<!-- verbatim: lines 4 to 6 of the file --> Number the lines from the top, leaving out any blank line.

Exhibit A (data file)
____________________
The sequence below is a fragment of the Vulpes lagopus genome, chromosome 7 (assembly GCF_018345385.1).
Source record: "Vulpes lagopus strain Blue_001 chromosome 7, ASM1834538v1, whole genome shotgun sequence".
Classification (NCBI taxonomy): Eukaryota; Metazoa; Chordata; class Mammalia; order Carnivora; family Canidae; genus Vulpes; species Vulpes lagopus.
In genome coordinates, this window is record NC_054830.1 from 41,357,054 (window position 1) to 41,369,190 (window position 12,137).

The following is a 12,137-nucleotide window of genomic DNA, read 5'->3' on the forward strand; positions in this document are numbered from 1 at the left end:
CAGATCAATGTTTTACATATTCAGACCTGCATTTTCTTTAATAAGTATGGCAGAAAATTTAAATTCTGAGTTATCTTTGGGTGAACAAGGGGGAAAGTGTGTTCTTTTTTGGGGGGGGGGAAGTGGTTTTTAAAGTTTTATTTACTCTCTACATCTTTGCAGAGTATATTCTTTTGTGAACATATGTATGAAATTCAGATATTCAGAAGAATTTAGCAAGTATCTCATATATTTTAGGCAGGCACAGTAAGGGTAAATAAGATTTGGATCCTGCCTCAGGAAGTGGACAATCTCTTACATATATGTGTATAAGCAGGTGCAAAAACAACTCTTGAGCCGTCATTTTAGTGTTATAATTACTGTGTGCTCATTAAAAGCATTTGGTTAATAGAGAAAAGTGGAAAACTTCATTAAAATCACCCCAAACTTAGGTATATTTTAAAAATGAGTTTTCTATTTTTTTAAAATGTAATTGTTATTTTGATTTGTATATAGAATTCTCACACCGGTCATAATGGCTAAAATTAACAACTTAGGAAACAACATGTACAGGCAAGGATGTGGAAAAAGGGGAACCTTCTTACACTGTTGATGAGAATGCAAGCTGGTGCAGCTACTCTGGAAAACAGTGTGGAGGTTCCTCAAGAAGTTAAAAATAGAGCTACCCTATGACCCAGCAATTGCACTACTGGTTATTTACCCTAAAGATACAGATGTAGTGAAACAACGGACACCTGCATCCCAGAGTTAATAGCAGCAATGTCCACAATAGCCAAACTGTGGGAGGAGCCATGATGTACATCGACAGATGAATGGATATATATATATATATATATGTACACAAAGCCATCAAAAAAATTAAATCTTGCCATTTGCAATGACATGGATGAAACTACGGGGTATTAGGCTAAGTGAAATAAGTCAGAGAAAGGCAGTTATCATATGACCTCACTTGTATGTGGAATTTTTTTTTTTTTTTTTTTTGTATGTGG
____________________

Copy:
In genome coordinates, this window is record NC_054830.1 from 41,357,054 (window position 1) to 41,369,190 (window position 12,137).

The following is a 12,137-nucleotide window of genomic DNA, read 5'->3' on the forward strand; positions in this document are numbered from 1 at the left end:
CAGATCAATGTTTTACATATTCAGACCTGCATTTTCTTTAATAAGTATGGCAGAAAATTTAAATTCTGAGTTATCTTTGGGTGAACAAGGGGGAAAGTGTGTTCTTTTTTGGGGGGGGGGAAGTGGTTTTTAAAGTTTTATTTACTCTCTACATCTTTGCAGAGTATATTCTTTTGTGAACATATGTATGAAATTCAGATATTCAGAAGAATTTAGCAAGTATCTCATATATTTTAGGCAGGCACAGTAAGGGTAAATAAGATTTGGATCCTGCCTCAGGAAGTGGACAATCTCTTACATATATGTGTATAAGCAGGTGCAAAAACAACTCTTGAGCCGTCATTTTAGTGTTATAATTACTGTGTGCTCATTAAAAGCATTTGGTTAATAGAGAAAAGTGGAAAACTTCATTAAAATCACCCCAAACTTAGGTATATTTTAAAAATGAGTTTTCTATTTTTTTAAAATGTAATTGTTATTTTGATTTGTATATAGAATTCTCACACCGGTCATAATGGCTAAAATTAACAACTTAGGAAACAACATGTACAGGCAAGGATGTGGAAAAAGGGGAACCTTCTTACACTGTTGATGAGAATGCAAGCTGGTGCAGCTACTCTGGAAAACAGTGTGGAGGTTCCTCAAGAAGTTAAAAATAGAGCTACCCTATGACCCAGCAATTGCACTACTGGTTATTTACCCTAAAGATACAGATGTAGTGAAACAACGGACACCTGCATCCCAGAGTTAATAGCAGCAATGTCCACAATAGCCAAACTGTGGGAGGAGCCATGATGTACATCGACAGATGAATGGATATATATATATATATATATGTACACAAAGCCATCAAAAAAATTAAATCTTGCCATTTGCAATGACATGGATGAAACTACGGGGTATTAGGCTAAGTGAAATAAGTCAGAGAAAGGCAGTTATCATATGACCTCACTTGTATGTGGAATTTTTTTTTTTTTTTTTTTTGTATGTGG